Visit Today!!!

Click, Click, Clique


“I try not to be a bike zealot,” says Ezra, looking at his feet. “I really really try. But in my experience, anyone that has a bike that they really like—and that’s an important part—will end up riding it, and love doing so.”

He’ll find a frame for his friend, throw together some parts and hook them up with a ride just for them.

“I think it really improves your quality of life to ride a bike. It improves everyone else’s quality of life too when you ride a bike. I guess I’m just trying to spread that around.”

I met Ezra from the combination of bicycles and cameras. He’ll post photos online ( of his new builds or latest finds. There’s a budding community of bike nerds posting pictures of their bikes, their routes, their lives with bicycles.

“The internet in general has made wild things possible,” says Ezra. “I’d say most of my friends at this point are people I’ve met on Flickr.”
Maybe he’s half joking, though he says, “I don’t get out much. Well... to be honest I go to bed pretty early most nights.”

Though not quite “plugged in” locally (Ezra admits, “I’m pretty shamefully un-connected to the NY cycling scene.”) the online connection between so many who share a love of lugged steel, fixed gears, and classy paint jobs runs deep.

“There’s a culture of people out there that really get into the entire aesthetic experience of being involved with a bike. How the thing looks, of course, but I think a little more profound than that too. People who really have a relationship with their bikes.”
Couple this relationship with cheaper digital cameras and you have an explosion of bicycle photographers sharing their bike porn for everyone.
“With the digital revolution in photography, it turns out all these bike lovers are photographers. I’m not being snarky, by the way. And the result is this amazing gallery of bikes and the lifestyle that surrounds them.”

That lifestyle extends beyond some nice photos and hip cycling caps, of course. Skipping the subway and riding to work counts, too.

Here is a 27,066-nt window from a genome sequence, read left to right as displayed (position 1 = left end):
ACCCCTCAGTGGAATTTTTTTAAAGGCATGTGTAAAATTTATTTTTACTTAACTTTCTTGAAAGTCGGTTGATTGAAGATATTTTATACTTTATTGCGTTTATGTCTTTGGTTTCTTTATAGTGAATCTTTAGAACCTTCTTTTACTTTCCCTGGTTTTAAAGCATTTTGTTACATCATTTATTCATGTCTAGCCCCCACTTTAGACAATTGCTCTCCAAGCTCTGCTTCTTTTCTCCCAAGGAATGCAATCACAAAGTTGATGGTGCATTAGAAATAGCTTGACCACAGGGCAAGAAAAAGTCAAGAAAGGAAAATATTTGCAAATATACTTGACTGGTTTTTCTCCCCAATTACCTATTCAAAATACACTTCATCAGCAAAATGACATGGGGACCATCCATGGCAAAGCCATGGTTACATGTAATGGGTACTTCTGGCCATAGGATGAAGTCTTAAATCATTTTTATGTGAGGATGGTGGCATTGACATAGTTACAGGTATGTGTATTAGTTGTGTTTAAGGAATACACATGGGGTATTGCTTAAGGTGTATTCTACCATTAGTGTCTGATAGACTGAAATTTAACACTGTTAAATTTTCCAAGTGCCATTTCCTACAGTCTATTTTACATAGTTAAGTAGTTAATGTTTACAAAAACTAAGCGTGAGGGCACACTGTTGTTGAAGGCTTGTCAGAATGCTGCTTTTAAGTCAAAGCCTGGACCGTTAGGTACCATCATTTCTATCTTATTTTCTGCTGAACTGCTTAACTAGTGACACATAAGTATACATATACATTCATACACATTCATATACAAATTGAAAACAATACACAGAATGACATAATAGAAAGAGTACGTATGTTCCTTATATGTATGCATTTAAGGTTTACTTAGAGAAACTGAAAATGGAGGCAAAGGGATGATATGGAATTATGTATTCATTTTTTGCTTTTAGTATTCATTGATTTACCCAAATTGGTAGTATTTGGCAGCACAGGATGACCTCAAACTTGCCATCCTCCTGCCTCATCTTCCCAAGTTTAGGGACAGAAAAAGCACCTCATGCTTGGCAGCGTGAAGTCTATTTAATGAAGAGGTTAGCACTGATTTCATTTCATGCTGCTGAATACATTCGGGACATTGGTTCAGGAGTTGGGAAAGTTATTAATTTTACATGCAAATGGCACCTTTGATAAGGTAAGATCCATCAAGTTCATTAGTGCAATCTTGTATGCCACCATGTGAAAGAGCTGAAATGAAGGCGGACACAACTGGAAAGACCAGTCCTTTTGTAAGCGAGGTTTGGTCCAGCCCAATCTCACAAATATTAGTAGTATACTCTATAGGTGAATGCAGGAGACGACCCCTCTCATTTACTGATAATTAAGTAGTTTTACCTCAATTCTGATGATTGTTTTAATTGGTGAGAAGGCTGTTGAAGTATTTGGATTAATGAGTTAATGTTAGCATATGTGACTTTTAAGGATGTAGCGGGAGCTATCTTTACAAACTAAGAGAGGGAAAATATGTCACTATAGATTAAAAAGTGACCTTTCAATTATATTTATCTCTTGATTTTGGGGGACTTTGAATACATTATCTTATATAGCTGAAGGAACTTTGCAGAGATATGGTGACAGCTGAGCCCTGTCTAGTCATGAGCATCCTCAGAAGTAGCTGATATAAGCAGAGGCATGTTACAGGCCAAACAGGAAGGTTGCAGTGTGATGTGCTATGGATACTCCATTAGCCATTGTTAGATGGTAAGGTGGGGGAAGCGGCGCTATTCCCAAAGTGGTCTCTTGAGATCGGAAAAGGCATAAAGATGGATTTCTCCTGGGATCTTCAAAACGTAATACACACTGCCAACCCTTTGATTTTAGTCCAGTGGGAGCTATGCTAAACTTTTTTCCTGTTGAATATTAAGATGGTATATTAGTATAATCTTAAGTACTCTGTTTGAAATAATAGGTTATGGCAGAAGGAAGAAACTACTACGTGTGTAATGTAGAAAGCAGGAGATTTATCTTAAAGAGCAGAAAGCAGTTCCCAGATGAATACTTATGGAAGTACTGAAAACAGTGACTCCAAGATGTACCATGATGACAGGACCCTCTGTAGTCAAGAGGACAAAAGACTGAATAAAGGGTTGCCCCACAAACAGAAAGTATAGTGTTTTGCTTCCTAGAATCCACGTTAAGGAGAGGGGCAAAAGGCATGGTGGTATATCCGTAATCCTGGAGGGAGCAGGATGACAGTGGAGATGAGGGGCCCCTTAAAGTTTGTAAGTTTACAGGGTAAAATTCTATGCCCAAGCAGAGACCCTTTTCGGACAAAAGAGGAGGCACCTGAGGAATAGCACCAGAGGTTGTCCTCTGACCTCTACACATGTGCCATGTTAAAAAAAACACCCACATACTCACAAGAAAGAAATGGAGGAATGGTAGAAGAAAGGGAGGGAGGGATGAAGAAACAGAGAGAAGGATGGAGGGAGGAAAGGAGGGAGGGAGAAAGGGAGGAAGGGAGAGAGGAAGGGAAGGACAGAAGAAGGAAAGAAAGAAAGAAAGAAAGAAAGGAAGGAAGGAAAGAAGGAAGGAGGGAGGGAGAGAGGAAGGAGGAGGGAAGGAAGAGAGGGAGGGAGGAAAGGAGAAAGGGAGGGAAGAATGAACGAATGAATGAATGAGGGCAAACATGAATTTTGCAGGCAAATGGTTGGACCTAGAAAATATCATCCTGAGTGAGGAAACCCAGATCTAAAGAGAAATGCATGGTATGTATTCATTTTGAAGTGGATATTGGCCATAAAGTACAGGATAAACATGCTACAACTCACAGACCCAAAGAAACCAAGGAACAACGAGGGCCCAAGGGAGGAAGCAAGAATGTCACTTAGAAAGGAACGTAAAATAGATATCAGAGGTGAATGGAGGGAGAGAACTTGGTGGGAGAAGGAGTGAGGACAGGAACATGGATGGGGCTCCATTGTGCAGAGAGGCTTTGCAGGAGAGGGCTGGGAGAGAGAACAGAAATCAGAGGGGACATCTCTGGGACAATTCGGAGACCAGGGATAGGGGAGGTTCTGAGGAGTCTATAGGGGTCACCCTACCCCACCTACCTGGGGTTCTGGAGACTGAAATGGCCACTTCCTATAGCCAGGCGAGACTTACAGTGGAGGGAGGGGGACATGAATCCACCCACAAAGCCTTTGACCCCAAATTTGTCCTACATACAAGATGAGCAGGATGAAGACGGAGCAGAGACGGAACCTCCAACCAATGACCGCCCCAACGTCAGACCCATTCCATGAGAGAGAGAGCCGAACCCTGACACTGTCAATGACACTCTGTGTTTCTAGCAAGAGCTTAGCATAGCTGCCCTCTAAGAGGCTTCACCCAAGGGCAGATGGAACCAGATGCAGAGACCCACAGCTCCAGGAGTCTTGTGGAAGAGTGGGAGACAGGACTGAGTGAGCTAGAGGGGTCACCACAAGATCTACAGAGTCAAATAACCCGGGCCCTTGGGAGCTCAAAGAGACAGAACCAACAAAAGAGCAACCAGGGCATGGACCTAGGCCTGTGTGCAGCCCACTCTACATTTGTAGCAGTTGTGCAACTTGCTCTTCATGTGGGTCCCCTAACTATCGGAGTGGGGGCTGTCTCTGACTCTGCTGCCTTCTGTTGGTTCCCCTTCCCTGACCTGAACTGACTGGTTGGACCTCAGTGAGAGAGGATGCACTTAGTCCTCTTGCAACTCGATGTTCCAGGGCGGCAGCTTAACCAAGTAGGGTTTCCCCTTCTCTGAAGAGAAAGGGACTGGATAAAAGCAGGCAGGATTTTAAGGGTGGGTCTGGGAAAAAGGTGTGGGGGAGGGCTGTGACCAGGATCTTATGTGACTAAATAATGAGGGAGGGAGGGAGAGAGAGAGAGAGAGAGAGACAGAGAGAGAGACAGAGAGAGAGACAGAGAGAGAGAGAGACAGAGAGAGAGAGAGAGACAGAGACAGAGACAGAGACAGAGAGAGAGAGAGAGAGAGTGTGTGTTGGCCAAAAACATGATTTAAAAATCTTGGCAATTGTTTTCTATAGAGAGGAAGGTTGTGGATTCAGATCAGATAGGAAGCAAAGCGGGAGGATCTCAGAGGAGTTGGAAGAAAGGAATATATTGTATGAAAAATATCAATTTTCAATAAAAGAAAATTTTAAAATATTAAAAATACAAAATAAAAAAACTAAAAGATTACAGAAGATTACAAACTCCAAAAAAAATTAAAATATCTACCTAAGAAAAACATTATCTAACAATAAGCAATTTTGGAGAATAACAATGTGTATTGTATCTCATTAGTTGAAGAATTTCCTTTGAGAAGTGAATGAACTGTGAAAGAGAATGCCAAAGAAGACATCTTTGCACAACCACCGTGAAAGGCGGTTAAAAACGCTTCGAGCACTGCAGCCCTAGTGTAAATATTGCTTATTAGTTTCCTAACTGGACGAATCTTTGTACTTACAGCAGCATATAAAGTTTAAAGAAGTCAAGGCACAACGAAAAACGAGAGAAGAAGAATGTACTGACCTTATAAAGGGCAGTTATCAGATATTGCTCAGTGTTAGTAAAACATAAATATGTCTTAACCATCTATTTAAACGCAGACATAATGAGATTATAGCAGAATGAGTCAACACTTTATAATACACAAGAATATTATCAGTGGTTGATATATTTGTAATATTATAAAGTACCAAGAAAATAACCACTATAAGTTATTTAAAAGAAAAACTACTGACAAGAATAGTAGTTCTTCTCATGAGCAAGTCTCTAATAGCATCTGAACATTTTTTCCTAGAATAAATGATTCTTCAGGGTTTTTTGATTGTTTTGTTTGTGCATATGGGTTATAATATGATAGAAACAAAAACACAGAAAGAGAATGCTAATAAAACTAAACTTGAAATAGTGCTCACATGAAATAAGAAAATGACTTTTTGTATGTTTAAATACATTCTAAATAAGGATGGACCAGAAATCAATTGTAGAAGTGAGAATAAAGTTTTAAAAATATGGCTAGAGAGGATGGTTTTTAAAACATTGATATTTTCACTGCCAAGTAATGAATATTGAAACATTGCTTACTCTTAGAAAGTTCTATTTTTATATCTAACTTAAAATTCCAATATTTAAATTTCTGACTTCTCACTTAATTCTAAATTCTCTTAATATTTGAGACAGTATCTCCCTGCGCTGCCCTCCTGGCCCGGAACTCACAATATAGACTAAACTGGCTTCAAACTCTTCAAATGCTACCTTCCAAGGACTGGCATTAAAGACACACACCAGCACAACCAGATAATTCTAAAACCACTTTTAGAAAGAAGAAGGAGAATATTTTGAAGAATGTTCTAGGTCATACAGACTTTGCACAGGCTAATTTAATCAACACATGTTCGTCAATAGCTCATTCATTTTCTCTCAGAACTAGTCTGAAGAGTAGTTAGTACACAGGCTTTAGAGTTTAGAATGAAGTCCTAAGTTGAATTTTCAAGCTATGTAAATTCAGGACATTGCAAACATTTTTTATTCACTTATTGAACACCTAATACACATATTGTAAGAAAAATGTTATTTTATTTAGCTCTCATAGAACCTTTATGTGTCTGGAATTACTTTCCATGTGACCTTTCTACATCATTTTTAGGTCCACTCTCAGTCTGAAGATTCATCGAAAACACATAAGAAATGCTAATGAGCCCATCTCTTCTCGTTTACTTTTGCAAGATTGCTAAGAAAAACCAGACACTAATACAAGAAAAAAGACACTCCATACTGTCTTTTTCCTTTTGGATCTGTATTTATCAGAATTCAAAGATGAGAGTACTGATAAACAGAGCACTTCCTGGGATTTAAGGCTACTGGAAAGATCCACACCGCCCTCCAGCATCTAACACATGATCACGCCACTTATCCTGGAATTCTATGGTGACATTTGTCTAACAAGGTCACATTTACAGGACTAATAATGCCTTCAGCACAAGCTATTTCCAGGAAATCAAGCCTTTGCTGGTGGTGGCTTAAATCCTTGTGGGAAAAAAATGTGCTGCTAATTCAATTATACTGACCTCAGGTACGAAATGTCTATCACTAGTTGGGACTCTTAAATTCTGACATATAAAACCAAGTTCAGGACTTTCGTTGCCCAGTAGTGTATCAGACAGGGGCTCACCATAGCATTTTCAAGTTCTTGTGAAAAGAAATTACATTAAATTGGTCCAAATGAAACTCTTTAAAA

“I live in Harlem,” says Ezra. “Work in Tribeca. I take the west side bike path just about the whole way down. Not much traffic at all, though I still get a kick out of riding in the city, mixing it up with cars. It’s about an 18-mile round trip, but I only work down there three or four days a week.”
As if cycling isn’t enough, Ezra’s day job burns a few calories as well.
“Yeah, I teach dance. Kind of a weird job,” smirks Ezra. “I don’t even really like dance. I’m a pretty good teacher, though. Modern dance. You know, the arty-farty stuff that no one really ever goes to see. I train pros mostly. I’m the guy that people go to when they want to get strong. It’s a hard class.”

It may be hard, but the allure of bicycles seems to have crept into the studio.

“A lot of my regular students are riding around on bikes that I built now. I guess that’s an up side.”

His girlfriend works at the same place, but works six days a week.
“She never takes the train,” says a proud Ezra. “A little over a year ago, before she was my girlfriend, I put her on a single speed Rob Roy (the IRO psycho-cross bike) and she looked funny as hell starting and stopping—you know, a real rookie. A year later now, and she commutes over a hundred miles most weeks.”

So many miles, so many bikes. Surely things break down. Over the years, though, Ezra has kept things rolling smoothly.

“I always took care of my own bikes in the past. I would tinker, and make changes. It’s really been in the last two years, though, that my disease has entered this new phase. The bike gang bought me a really nice two-headed Park repair stand. My Grandmother got me a massive collection of tools. Pretty soon I had a bike shop in my house. I’ve put something like 20 people on bikes in the last year and they almost all maintain their bikes in my shop. It’s like a completely disorganized bike co-op.”

Besides putting together some nice bikes and putting smiles on friends faces, Ezra has started building and selling wooden fenders. What good is a sexy bike if you’re just going to throw some cheap plastic fenders on it?

“I grew up in Vermont. Worked on construction crews as a kid. I built furniture,” says Ezra.

“At some point someone mentioned wanting wood fenders on their bike, and I thought “Shit... I could make those.” Started out just doing it ‘cause I could. Giving them away to friends. But enough people asked about buying them that I finally buckled and decided to put them out there. Business is pretty good.”

If it’s building bikes, getting friends on the road, or just entertaining cyclists online Ezra Caldwell is one of those stand up characters within the bicycle community that will keep you smiling.

Check out